Cultivate an atmosphere of mystery and excitement to sell stuff people didn't realise they needed
    Alice Roberts: She's done pretty well, for a boffin without a beard

    She's done pretty well, for a boffin without a beard

    Alice Roberts talks about her new book on evolution - and why her early TV work drew flak from (mostly male) colleagues
    Get well soon, Joan Rivers - an inspiration, whether she likes it or not

    Get well soon, Joan Rivers

    She is awful. But she's also wonderful, not in spite of but because of the fact she's forever saying appalling things, argues Ellen E Jones
    Doctor Who Into the Dalek review: A classic sci-fi adventure with all the spectacle of a blockbuster

    A fresh take on an old foe

    Doctor Who Into the Dalek more than compensated for last week's nonsensical offering
    Fashion walks away from the celebrity runway show

    Fashion walks away from the celebrity runway show

    As the collections start, fashion editor Alexander Fury finds video and the internet are proving more attractive
    Meet the stars of TV's Wolf Hall... and it's not the cast of the Tudor trilogy

    Meet the stars of TV's Wolf Hall...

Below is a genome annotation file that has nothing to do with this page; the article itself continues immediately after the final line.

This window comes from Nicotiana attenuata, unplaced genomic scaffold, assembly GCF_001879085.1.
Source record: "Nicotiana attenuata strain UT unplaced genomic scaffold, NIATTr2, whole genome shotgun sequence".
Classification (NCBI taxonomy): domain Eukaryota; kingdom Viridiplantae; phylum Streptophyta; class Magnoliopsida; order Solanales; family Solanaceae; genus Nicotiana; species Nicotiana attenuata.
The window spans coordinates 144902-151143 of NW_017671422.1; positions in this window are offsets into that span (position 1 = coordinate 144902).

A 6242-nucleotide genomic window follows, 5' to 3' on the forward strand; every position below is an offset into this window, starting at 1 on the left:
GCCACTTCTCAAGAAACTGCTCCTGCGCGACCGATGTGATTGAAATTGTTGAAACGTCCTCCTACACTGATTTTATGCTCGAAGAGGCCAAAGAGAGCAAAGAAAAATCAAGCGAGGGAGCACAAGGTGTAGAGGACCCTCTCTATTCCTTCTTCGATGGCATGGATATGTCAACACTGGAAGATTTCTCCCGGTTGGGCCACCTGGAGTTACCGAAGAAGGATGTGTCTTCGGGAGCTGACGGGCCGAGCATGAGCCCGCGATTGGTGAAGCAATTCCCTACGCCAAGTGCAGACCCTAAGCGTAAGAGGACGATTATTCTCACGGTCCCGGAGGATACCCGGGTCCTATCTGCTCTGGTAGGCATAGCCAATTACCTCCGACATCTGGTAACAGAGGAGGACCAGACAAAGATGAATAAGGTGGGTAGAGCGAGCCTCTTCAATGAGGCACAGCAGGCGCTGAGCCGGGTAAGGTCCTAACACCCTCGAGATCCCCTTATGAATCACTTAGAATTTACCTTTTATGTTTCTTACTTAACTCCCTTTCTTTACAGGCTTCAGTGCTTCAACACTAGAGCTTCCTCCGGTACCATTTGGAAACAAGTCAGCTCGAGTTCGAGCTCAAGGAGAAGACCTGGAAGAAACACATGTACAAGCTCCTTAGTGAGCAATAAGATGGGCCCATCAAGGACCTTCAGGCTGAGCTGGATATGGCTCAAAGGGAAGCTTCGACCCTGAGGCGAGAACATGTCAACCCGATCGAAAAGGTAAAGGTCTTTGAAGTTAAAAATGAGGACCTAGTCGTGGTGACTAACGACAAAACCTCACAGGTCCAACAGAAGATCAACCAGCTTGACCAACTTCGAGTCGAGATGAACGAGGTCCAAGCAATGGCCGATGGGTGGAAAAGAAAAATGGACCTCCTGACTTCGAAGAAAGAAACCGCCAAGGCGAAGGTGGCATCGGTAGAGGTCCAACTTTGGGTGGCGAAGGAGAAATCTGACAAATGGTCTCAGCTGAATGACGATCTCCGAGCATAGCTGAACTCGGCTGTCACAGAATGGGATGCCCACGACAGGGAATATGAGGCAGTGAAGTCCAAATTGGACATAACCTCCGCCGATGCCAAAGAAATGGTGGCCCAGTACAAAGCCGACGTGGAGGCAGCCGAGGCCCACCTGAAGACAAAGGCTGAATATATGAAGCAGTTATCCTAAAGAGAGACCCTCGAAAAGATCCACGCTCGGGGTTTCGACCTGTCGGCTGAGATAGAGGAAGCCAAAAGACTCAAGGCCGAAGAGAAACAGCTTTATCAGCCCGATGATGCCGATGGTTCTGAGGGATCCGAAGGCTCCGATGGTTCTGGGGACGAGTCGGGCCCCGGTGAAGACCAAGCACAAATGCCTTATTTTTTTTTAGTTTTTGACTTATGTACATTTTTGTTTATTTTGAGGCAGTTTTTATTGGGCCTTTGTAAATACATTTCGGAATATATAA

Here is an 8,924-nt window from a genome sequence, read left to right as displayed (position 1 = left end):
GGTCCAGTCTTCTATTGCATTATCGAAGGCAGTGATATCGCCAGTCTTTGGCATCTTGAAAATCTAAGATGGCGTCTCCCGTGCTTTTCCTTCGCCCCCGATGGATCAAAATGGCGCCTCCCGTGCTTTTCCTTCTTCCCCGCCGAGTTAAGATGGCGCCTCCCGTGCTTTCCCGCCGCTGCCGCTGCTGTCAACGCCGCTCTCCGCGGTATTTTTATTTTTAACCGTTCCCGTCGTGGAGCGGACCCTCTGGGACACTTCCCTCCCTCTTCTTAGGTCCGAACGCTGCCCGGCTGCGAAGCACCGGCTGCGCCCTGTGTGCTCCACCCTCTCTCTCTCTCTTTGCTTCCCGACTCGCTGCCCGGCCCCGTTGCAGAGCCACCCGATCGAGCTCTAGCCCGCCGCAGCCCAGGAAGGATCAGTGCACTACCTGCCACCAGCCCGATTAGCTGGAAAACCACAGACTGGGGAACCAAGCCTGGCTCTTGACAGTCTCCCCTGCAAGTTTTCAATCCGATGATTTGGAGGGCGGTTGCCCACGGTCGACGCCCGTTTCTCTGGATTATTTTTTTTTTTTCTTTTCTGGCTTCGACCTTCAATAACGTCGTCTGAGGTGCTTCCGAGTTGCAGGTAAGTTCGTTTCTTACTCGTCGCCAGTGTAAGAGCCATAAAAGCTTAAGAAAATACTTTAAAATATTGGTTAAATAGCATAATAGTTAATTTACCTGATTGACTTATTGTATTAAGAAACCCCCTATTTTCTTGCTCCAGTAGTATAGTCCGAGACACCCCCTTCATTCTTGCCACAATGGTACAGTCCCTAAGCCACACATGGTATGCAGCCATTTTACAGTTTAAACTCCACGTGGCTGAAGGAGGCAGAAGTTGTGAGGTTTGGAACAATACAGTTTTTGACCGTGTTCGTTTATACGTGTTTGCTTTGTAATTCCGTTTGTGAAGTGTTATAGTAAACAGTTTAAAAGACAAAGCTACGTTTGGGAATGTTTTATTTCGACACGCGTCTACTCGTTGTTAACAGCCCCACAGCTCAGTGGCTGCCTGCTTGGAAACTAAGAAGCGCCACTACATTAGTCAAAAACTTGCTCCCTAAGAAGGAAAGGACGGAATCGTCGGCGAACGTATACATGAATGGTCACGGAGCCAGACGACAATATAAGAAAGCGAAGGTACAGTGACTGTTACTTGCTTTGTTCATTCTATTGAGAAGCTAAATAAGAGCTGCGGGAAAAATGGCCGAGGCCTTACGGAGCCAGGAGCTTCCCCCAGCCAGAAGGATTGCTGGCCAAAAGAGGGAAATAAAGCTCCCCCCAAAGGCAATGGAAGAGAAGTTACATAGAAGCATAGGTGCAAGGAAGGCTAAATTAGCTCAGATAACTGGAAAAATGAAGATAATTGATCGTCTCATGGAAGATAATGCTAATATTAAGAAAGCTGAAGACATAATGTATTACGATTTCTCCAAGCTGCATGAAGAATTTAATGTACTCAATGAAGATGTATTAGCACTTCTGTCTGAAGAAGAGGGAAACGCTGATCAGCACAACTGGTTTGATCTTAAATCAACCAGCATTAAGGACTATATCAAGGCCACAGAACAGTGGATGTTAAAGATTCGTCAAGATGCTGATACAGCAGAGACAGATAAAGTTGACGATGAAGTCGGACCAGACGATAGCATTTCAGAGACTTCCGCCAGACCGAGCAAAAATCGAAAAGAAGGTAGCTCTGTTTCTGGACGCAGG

... and it's not the cast of the Tudor trilogy
    Weekend at the Asylum: Europe's biggest steampunk convention heads to Lincoln

    Europe's biggest steampunk convention

    Jake Wallis Simons discovers how Victorian ray guns and the martial art of biscuit dunking are precisely what the 21st century needs
    Don't swallow the tripe – a user's guide to weasel words

    Don't swallow the tripe – a user's guide to weasel words

    Lying is dangerous and unnecessary. A new book explains the strategies needed to avoid it. John Rentoul on the art of 'uncommunication'
    Daddy, who was Richard Attenborough? Was the beloved thespian the last of the cross-generation stars?

    Daddy, who was Richard Attenborough?

    The atomisation of culture means that few of those we regard as stars are universally loved any more, says DJ Taylor